This repeats again and again until I feel I'm lost in a neverending maze of off-white plaster walls and fulgent fluorescent lights. The number of busy staff members roaming the halls dwindles noticeably the deeper we go until almost nopony remains but myself, Doctor Lining, and the two stolid stallions following dutifully behind.

A somber and uncomfortable silence hangs in the air and the halls soon become entirely too silent. It's only now that I notice the lack of wails and howls and laughter associated with mentally ill patients. We pass by several numbered doors to rooms presumably occupied by sick ponies, and yet I hear nothing but the eerie echo of our hoofsteps against the cold white linoleum floor.

I'm unsure of how much time passes during our somber march, the concept itself seemingly lost somewhere amidst the many hallways. Eventually, however, we reach our destination and my frankly disorienting journey comes to an end. Unease keeps my mouth shut as we make our way down the final set of steps and into the final brightly lit corridor—at the end of which lies a single door made of hollow grey metal.

It's an unassuming sort of door, the kind you'd find in any facility—I'd seen many like it on the way here even. Yet somehow, this door in particular stands apart from the rest as a truly ominous anomaly. As I ponder the mystery of what awaits me just ahead, I'm told by Doctor Lining that my treatment is to be administered within the room that lies beyond that door.

Countless questions come to mind then, each threatening to spill forth from my lips in a nervous torrent. Before I can give voice to any of them, however, the two imposing attendants step past me. One pulls a key from the breast pocket of their solid white uniform and unlocks the door. No time is wasted as it's pulled open and I'm politely but firmly ushered inside by the other stallion.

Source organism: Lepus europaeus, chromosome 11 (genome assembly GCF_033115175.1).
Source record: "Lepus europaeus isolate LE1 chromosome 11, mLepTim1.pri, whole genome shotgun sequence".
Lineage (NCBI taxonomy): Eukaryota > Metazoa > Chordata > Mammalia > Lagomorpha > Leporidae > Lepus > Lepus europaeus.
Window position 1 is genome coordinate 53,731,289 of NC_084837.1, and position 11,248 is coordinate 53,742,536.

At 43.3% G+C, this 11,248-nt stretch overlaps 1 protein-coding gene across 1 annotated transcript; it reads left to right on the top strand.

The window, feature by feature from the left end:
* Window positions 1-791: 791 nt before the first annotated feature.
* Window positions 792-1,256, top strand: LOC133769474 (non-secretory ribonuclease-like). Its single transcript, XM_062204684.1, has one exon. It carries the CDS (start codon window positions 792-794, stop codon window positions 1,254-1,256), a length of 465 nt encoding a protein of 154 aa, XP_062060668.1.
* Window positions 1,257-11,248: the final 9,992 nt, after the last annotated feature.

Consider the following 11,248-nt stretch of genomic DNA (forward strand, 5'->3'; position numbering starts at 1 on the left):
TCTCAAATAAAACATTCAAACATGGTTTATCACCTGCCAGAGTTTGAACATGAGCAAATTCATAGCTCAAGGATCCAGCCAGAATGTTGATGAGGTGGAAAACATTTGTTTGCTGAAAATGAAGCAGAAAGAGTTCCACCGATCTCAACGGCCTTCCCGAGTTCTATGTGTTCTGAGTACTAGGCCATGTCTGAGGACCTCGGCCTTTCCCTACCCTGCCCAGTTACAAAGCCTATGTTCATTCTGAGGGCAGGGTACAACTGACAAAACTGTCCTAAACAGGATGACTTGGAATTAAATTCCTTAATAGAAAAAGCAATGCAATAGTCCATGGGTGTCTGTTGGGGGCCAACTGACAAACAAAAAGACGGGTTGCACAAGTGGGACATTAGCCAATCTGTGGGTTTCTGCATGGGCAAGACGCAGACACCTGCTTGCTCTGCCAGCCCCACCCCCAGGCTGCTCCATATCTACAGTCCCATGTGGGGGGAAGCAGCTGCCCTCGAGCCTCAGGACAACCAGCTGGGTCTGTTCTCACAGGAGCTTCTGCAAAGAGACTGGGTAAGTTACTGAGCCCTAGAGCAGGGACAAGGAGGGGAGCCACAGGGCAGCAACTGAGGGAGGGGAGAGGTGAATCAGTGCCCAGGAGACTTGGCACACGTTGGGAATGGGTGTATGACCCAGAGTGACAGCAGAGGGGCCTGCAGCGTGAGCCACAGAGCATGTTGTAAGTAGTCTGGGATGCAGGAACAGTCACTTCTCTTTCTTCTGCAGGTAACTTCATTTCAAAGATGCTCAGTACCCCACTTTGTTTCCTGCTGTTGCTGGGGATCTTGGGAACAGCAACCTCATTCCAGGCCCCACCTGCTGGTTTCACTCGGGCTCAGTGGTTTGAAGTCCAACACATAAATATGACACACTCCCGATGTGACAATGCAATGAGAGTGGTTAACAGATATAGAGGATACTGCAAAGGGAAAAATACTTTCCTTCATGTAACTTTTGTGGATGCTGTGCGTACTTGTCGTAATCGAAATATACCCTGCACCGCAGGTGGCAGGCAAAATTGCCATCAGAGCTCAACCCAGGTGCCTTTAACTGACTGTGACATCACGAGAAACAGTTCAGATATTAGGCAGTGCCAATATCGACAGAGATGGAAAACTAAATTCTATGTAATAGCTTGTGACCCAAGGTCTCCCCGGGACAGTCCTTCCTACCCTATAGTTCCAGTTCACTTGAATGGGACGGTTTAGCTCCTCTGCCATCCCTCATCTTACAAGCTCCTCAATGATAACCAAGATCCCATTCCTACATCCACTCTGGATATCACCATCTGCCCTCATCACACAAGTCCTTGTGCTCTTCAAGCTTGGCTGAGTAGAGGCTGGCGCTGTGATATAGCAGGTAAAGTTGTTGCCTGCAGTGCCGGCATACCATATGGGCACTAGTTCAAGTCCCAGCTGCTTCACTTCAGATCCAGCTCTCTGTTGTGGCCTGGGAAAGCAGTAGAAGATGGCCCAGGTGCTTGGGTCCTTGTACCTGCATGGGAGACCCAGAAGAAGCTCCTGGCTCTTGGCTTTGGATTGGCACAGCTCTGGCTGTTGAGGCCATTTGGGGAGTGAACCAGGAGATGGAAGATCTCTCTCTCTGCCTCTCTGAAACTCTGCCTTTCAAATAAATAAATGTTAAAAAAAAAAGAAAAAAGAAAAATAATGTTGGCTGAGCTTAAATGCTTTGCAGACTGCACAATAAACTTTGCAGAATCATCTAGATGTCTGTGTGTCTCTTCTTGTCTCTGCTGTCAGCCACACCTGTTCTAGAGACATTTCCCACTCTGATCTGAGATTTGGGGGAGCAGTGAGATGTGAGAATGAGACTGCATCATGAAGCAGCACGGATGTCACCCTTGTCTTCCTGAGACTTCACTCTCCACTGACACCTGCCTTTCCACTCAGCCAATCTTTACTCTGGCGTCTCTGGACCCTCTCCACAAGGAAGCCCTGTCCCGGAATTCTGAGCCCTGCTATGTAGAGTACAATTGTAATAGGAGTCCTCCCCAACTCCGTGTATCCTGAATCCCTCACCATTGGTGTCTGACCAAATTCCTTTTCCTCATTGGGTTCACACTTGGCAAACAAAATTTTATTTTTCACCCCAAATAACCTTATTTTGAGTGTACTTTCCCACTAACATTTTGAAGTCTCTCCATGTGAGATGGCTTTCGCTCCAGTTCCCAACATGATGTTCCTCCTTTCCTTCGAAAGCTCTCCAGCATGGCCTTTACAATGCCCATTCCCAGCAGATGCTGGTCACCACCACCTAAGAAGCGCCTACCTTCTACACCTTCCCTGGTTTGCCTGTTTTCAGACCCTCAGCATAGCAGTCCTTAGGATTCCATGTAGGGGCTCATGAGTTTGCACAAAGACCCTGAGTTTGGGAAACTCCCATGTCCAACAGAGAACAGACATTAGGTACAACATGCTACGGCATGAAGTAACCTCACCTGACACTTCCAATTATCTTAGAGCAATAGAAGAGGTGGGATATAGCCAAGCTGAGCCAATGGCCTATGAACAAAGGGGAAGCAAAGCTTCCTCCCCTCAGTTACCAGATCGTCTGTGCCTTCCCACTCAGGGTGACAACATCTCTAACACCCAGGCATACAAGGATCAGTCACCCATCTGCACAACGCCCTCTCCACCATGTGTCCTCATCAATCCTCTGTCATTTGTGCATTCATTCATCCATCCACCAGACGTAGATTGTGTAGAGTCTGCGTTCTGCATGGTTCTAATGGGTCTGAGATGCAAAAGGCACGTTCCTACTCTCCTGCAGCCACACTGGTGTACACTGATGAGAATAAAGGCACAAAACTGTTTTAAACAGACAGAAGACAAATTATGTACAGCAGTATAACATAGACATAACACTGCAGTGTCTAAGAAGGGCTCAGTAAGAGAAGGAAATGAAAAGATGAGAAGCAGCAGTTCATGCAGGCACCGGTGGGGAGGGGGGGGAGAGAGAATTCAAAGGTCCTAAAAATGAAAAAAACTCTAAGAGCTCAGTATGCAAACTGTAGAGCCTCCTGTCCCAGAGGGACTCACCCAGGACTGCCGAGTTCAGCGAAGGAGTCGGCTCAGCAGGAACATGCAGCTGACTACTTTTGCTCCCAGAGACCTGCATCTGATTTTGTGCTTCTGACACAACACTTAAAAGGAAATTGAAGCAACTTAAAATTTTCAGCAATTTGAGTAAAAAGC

The sight that greets my eyes is both horrifying and mesmerizing in equal measure. A monstrous mass of bulky machinery lines the walls—towering metal boxes with complex magical circuitry exposed and radiating thaumic power. Strewn about the floor and interspersed throughout the many intricate contraptions are all manner of colorful wires both thick and thin.

Amidst it all, in the center of the small room and connected to the many machines by those colorful wires, is a chair. The chair is a strange and daunting sort of thing adorned with metal clasps no doubt meant to hold all four legs in place. A wave of terror suddenly grips me at the sight of it and I can't help but take a fearful step back.

I'm reminded vaguely of my own private laboratory housed within the tower I occasionally called home back in Canterlot Castle. It's a small and rather simple setup meant for basic experimentation—a pale, crude imitation compared to what I see before me now. This infernal contrivance will provide you no salvation from me, says the voice with cold certainty, all that awaits you should you take your place in that chair is pain and misery and madness.